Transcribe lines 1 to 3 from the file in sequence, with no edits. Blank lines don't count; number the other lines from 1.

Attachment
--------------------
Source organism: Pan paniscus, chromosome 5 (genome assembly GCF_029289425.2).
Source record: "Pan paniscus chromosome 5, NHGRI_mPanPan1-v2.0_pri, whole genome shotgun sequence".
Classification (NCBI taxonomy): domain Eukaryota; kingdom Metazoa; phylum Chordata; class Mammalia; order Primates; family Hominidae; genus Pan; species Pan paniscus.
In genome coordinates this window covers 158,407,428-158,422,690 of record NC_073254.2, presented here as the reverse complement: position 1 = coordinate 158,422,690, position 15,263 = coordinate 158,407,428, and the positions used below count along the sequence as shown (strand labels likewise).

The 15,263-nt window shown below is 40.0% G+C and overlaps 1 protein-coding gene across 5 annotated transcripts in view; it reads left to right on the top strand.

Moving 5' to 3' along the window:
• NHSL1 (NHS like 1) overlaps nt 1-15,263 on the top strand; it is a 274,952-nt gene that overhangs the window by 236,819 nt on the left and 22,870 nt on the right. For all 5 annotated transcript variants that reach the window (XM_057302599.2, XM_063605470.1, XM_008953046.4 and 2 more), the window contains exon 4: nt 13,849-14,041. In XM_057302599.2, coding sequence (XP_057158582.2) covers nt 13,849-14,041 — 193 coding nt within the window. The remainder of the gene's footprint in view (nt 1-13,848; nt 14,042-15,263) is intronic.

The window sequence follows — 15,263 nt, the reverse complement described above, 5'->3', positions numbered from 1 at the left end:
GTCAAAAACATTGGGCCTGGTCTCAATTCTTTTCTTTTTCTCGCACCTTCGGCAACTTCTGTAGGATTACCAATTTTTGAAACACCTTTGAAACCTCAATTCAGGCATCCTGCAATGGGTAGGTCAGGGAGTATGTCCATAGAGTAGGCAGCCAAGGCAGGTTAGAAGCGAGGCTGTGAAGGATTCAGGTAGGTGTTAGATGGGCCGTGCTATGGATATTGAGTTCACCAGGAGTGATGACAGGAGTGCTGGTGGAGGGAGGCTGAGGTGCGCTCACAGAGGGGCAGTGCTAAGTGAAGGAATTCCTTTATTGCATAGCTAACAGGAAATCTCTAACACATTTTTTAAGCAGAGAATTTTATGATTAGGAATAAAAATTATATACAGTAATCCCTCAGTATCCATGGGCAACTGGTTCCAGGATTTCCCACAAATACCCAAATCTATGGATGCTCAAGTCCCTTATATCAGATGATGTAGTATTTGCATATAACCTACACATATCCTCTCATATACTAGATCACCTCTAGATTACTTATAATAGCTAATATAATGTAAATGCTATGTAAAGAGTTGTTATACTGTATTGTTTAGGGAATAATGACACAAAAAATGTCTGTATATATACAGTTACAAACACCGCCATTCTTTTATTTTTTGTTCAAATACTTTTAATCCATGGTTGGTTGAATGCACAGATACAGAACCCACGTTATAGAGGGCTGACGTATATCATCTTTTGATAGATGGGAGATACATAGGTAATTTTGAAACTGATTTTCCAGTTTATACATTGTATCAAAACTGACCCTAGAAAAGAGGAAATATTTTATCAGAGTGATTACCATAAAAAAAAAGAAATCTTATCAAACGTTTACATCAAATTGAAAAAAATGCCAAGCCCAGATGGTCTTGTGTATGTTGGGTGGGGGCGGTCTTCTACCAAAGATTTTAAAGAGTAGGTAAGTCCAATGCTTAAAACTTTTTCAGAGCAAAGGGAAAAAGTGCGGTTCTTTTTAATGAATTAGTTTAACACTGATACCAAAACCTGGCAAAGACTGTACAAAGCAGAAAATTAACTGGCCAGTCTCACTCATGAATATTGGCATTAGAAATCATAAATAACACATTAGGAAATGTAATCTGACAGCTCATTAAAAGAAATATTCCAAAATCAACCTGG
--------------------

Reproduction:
Source organism: Pan paniscus, chromosome 5 (genome assembly GCF_029289425.2).
Source record: "Pan paniscus chromosome 5, NHGRI_mPanPan1-v2.0_pri, whole genome shotgun sequence".
Classification (NCBI taxonomy): domain Eukaryota; kingdom Metazoa; phylum Chordata; class Mammalia; order Primates; family Hominidae; genus Pan; species Pan paniscus.